Heschel in Yiddish and Hebrew
Standing at Sinai, "All the people were seeing the thunder" (Exodus 20:15), seeing the sounds. The word "revelation" would be somewhat misleading, since nothing was unveiled: The mountain was wreathed in cloud and smoke. But God spoke, in words and images, in the hope that the people were listening.
The Torah was given, as the world was created, in and through language; and language, in order to communicate—in order to be language at all—must be human. That is a paradox at the core of revelation. Torah is both the junction of God and humanity and the record of disjuncture (the whole and the broken Tablets, both in the Ark), a channel of infinite communication and a vessel of infinite longing. It is at once the world made by God, the measure of our distance from Him, and the field we walk to find Him. This multiplicity exists because, as the Talmud says, "Torah speaks a human tongue"—yet there is no one human language in this splintered world or our splintered minds. Perhaps that accounts for the Psalmist's wonderment that "God has spoken one thing, two things have I heard" (Psalms 62:12).
Few, if any, 20th-century Jewish thinkers tried so hard to summon revelation to their readers as Abraham Joshua Heschel. Revelation, as human event and dialogue, was central to his quest to make us understand that God really is in search of us, seeking not our assent to some creed but our willingness to live in our own lives His justice and mercy.
Heschel's ideas are inseparable from his language; there is no way to lay out his teachings as a series of propositions, which is perhaps the difference between a religious virtuoso and a theologian. Even his categories—divine pathos, radical amazement, palaces in time—reflect his richly poetic, sometimes baroque, idiom. It can captivate readers or put them off and, regularly, does both at once. Arthur Cohen, in his perceptive study of Heschel, characterized Heschel's project as the "rhetoric of faith," in the classic sense of the word "rhetoric": The music of the language is of the essence of the truth being conveyed. It conjures a new reality, "piercing the veil which separates the living God from creation."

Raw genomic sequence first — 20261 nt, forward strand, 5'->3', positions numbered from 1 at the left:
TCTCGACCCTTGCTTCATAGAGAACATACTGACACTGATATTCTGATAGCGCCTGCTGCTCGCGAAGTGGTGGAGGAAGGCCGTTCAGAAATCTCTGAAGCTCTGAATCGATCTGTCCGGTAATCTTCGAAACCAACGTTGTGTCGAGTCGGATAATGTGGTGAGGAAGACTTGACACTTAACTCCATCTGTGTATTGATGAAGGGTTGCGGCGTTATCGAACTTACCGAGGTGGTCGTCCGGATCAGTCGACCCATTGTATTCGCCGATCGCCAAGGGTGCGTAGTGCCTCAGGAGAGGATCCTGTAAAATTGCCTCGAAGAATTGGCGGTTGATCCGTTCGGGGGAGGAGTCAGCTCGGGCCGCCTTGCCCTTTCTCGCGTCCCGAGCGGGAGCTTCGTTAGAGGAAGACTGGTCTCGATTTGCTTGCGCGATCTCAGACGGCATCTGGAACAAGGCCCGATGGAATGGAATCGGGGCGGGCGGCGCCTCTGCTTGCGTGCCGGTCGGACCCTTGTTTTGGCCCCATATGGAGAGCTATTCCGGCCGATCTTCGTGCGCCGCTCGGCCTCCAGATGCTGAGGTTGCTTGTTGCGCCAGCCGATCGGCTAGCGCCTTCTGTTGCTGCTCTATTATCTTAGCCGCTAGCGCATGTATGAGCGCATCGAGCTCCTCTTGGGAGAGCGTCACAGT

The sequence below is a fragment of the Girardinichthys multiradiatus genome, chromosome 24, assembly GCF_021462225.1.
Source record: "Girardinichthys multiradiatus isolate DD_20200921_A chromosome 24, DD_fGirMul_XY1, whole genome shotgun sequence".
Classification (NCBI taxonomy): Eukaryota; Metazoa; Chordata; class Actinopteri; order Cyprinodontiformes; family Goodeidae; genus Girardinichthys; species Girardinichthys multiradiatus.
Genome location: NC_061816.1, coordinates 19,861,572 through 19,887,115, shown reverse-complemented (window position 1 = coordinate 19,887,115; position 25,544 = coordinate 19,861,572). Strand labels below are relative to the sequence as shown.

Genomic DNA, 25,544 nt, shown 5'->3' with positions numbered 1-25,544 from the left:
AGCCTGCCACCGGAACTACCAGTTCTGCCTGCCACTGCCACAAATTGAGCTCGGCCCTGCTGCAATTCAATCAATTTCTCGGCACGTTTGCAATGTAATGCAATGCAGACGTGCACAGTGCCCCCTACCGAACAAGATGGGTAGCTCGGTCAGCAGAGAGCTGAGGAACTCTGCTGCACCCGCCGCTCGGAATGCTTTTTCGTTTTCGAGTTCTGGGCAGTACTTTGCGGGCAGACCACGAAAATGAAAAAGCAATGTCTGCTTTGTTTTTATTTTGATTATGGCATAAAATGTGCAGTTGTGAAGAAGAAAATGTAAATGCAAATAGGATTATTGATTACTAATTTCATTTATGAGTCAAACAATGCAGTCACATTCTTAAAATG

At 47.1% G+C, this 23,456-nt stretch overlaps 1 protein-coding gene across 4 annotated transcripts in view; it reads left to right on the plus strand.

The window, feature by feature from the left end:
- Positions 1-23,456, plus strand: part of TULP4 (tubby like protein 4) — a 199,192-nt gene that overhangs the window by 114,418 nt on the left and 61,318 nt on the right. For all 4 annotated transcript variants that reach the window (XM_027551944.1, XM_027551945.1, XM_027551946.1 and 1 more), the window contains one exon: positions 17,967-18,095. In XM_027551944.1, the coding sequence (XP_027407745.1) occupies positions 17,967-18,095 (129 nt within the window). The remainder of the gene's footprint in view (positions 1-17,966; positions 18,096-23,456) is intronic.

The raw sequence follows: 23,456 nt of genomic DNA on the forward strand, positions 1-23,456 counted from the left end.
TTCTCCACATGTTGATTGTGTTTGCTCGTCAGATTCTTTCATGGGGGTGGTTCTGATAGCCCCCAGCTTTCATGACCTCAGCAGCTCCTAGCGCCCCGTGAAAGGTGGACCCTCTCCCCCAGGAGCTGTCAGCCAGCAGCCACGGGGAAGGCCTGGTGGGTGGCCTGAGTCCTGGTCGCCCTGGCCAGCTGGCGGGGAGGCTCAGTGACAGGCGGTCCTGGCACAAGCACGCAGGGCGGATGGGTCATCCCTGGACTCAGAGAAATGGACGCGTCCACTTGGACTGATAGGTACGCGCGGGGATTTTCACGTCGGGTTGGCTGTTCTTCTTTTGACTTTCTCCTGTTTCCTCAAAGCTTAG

In 1925 Heschel, age 18, left his native Warsaw for Vilna. He joined the circle of secular modernist poets known as Yung Vilne but never quite fit into it. Two years later he moved to Berlin for university studies. He kept writing poems, a counterpoint to the academic métier. He never quite fit into that, either.
The centrality of the music of language and the poetic mode of seeing emerges in Heschel's very first book, Der Shem Ha-Meforash: Mensch ("The Ineffable Name [of God]: Man"), a collection of Yiddish poems published in Warsaw in 1933. The poems are saturated with traditional spirituality but far from Orthodox and, with regularity, are theologically daring. An English translation appeared several years ago and has been set to music by the singer Basya Schechter in her recent album Songs of Wonder.
Schechter's songs display her trademark world music sound. She is a wonderful craftsman, with not a note out of place; and the stronger songs on the album succeed. "At Dusk," the most Hasidic or East European-style song on the album, and "I and You," in which Heschel counters Martin Buber's dialogue with the idea of human-divine mutual dissolution, avoid smug aesthetics by conveying the eeriness of religious experience. The song "Snow on the Fields" wonderfully evokes the sparseness of the poem's images.
But Schechter's lovely melodic lines seem to work against the words, leaving their deeper meanings just out of reach, and the poems are angrier with God than the music conveys: "Your silence—hell on earth. . . . God Himself is our prosecutor!" "God's heart seems to pound a confession. . . . Why doesn't God say 'I'm sorry?'" Perhaps blessedly, Schechter doesn't have that kind of bitterness.